27 March 2011

More juice

Recently, I discovered a problem with wordsinmedia.com.
Week 11 was not fun.
There are three main parts to this system:
  • a database that stores stuff
  • a set of perl programs that acquire and process the news and store them in the database
  • and, a website that sits on top of the database whose backend executes within Jetty
A recent change I made that increased the number of news sources that were being polled and analyzed, caused a significant spike in resource utilization.

The additional processing on the perl side is CPU intensive, and with more news to process more cpu was being burned. With more data from the perl side, the MySQL instance had changed its growth rate: queries that dealt with hundreds of rows earlier were now dealing with tens of thousands, causing an increased load on the database. Collectively, everything had added up nicely to swamp the whole system leaving the any queries from the website to become dog slow- rendering the website in a very non-responsive state. And yes, it all lives together- this was nothing more than an experiment that grew incrementally, so...

All of my hardware is virtually provisioned, and lives within a cloud. I'm biased toward a specific one, but anyway...

As a first step, I figured I should isolate the various parts to see if that helps things along- there was just too much CPU being contended on to adequately isolate components to make a deterministic call on what was going on. I figured I'd separate the perl processing from the database/web server first. Fairly simple to do:
Need more power?

Provision a new node
Extraordinarily easy, and in many cases, free if you want a small amount of horsepower. Get an OS booted up on it and call it good.

Since there's going to be node to node addressing for the perl programs to talk to the database node, you need a way to maintain address lookups. In my case, I rely on Elastic IPs which while public visible also provide internal IPs when used within a security group.

Fortunately, I only needed to make one change: point the perl programs to the elastic IP instead of pointing to localhost.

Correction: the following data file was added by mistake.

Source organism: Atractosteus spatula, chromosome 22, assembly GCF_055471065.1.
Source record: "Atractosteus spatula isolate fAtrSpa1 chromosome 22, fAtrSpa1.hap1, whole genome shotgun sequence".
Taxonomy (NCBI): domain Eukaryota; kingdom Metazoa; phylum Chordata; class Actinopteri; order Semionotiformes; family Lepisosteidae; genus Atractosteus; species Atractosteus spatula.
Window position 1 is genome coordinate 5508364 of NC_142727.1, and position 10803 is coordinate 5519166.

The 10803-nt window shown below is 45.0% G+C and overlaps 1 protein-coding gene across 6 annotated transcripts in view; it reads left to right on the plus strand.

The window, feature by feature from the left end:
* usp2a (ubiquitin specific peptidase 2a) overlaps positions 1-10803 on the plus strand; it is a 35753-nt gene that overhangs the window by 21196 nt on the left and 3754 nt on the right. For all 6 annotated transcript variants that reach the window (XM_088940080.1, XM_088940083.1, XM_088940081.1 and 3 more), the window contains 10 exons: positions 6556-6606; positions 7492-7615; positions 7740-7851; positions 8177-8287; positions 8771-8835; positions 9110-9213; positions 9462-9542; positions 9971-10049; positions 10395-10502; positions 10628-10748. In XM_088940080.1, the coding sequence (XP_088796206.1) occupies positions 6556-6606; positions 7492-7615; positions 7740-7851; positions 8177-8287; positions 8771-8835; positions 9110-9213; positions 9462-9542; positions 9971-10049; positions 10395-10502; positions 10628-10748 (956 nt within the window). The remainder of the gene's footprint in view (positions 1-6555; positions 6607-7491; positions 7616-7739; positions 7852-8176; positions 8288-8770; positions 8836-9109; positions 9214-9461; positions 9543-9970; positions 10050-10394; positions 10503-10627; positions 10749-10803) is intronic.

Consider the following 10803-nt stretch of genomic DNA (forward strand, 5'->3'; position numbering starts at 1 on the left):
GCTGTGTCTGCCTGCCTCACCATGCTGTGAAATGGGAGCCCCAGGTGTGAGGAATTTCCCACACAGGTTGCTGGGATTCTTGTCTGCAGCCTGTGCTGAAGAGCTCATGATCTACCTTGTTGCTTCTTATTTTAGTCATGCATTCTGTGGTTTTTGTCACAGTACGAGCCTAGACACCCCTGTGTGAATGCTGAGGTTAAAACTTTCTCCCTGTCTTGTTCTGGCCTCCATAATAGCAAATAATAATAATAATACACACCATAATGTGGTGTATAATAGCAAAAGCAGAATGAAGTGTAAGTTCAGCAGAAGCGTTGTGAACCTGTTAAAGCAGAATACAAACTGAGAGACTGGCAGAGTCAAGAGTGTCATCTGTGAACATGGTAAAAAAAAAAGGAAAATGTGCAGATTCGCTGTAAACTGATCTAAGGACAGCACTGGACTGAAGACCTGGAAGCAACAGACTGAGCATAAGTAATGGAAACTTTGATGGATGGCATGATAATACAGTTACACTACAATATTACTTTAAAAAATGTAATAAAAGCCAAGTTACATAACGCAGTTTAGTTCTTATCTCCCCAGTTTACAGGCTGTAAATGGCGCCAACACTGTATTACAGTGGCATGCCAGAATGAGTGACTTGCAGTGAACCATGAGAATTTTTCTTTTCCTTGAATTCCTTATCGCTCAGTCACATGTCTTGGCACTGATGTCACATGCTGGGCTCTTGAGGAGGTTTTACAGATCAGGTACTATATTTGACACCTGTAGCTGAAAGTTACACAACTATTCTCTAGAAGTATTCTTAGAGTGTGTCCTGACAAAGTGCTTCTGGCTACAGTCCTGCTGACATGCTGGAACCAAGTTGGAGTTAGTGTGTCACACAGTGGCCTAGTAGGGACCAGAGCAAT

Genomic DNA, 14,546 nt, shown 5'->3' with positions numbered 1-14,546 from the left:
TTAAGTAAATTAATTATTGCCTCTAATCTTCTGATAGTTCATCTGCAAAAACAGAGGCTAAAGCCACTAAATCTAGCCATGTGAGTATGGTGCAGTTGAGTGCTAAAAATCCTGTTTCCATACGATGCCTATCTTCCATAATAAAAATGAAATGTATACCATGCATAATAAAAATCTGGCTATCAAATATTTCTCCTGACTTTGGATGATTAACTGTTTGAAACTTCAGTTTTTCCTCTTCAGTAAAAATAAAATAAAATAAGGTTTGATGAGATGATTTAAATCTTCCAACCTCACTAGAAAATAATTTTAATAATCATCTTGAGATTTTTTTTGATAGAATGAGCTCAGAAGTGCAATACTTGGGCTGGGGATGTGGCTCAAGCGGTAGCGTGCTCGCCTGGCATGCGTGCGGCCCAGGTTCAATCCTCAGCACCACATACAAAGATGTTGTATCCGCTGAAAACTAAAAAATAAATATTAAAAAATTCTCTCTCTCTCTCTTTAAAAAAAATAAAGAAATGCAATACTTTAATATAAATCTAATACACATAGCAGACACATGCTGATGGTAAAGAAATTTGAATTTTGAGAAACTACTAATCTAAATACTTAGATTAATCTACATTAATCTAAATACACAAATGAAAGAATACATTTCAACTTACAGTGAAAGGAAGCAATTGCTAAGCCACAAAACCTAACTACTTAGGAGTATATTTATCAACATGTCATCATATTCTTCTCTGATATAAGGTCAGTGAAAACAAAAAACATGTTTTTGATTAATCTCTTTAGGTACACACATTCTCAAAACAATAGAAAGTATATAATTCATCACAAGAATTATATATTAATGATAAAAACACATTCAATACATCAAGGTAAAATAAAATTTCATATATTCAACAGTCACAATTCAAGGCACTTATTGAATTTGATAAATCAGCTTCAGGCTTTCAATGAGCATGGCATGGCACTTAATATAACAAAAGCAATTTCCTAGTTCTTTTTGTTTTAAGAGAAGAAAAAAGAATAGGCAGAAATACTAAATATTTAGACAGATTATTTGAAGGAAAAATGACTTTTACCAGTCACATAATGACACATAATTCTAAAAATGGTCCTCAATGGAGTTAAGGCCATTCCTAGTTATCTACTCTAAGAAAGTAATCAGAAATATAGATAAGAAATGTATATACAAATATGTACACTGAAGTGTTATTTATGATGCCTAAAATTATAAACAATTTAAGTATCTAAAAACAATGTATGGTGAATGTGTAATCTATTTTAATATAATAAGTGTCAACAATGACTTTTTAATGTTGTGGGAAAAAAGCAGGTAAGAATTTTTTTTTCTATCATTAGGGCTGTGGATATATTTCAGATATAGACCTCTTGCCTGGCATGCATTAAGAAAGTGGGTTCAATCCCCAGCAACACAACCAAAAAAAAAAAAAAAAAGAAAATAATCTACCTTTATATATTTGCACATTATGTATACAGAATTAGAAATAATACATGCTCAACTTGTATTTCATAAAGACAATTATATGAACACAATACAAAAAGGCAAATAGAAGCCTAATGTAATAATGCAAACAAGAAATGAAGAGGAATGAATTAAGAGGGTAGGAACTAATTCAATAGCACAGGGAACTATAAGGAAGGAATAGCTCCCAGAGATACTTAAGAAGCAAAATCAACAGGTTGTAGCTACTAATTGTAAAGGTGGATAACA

That's it. Asynchronous news acquisition and analysis is on one node, while the database and web server are elsewhere. As evident, separating those two would be trivial too- just get another node, place the war in a web server there, futz with addressing and call it good. If it doesn't work, scrap it- you lost nothing other than the time it took to run your experiment.

There's no rocket science in any of this. But its heart warming that in reality it really only takes a couple of hours (to the un-initiated like me) to get this done. Contrast that with trying to do this if you had to work with your own hardware- you'd either have to buy some, or hope there's some lying around, or make a case with your hardware team. Then you'd have to hope that this pans out well- since if it doesn't you just sank your investment in hardware.

This is, admittedly an almost contrived example of why on-demand virtual provisioning is awesome. But I think I got lucky in that my components were so inherently separable. My initial tendency might have been to do something horrible like have the news acquisition/processing live within the scope of the same war that powered the web-end. One deployment/logs/build to worry about right?

I've been part of many decisions where I suggested or was persuaded to accept that it was ok to stuff yet another component into an already large ball of yarn. Invariably, all of these would get knit together and thus become one inseparable bundle of pain.

With virtualization being so easy and cheap, I wonder how much easier it might be to consider spinning up fresh instances for every new component you consider? Granted- its a pendulum swing, and might not always be appropriate. But, if you used that premise as a baseline assumption- how would that change the end quality of what you build, how it can scale, and how easy it is to maintain?

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